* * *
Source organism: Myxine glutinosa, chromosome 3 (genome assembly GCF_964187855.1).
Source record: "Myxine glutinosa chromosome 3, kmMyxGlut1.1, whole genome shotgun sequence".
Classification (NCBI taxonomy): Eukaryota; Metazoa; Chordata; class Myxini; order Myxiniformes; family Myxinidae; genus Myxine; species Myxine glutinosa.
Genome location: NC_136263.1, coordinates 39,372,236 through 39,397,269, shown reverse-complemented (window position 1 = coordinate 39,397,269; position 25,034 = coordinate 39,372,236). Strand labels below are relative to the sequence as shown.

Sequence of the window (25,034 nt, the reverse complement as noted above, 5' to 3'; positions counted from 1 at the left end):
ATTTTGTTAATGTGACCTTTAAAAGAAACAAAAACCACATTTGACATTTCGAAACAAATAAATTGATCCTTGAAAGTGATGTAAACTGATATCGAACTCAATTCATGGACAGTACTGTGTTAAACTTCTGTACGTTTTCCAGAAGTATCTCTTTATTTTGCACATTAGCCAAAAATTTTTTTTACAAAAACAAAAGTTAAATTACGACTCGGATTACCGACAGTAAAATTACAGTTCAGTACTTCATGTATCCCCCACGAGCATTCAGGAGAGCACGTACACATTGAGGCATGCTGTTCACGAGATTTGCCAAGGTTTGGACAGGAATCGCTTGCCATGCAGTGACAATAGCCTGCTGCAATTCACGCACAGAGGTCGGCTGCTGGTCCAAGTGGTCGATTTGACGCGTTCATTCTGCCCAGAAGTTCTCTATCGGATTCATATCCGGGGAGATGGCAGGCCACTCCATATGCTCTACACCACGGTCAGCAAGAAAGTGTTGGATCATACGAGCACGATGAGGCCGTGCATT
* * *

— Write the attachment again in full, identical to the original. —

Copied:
Source organism: Myxine glutinosa, chromosome 3 (genome assembly GCF_964187855.1).
Source record: "Myxine glutinosa chromosome 3, kmMyxGlut1.1, whole genome shotgun sequence".
Classification (NCBI taxonomy): Eukaryota; Metazoa; Chordata; class Myxini; order Myxiniformes; family Myxinidae; genus Myxine; species Myxine glutinosa.
Genome location: NC_136263.1, coordinates 39,372,236 through 39,397,269, shown reverse-complemented (window position 1 = coordinate 39,397,269; position 25,034 = coordinate 39,372,236). Strand labels below are relative to the sequence as shown.

Sequence of the window (25,034 nt, the reverse complement as noted above, 5' to 3'; positions counted from 1 at the left end):
ATTTTGTTAATGTGACCTTTAAAAGAAACAAAAACCACATTTGACATTTCGAAACAAATAAATTGATCCTTGAAAGTGATGTAAACTGATATCGAACTCAATTCATGGACAGTACTGTGTTAAACTTCTGTACGTTTTCCAGAAGTATCTCTTTATTTTGCACATTAGCCAAAAATTTTTTTTACAAAAACAAAAGTTAAATTACGACTCGGATTACCGACAGTAAAATTACAGTTCAGTACTTCATGTATCCCCCACGAGCATTCAGGAGAGCACGTACACATTGAGGCATGCTGTTCACGAGATTTGCCAAGGTTTGGACAGGAATCGCTTGCCATGCAGTGACAATAGCCTGCTGCAATTCACGCACAGAGGTCGGCTGCTGGTCCAAGTGGTCGATTTGACGCGTTCATTCTGCCCAGAAGTTCTCTATCGGATTCATATCCGGGGAGATGGCAGGCCACTCCATATGCTCTACACCACGGTCAGCAAGAAAGTGTTGGATCATACGAGCACGATGAGGCCGTGCATT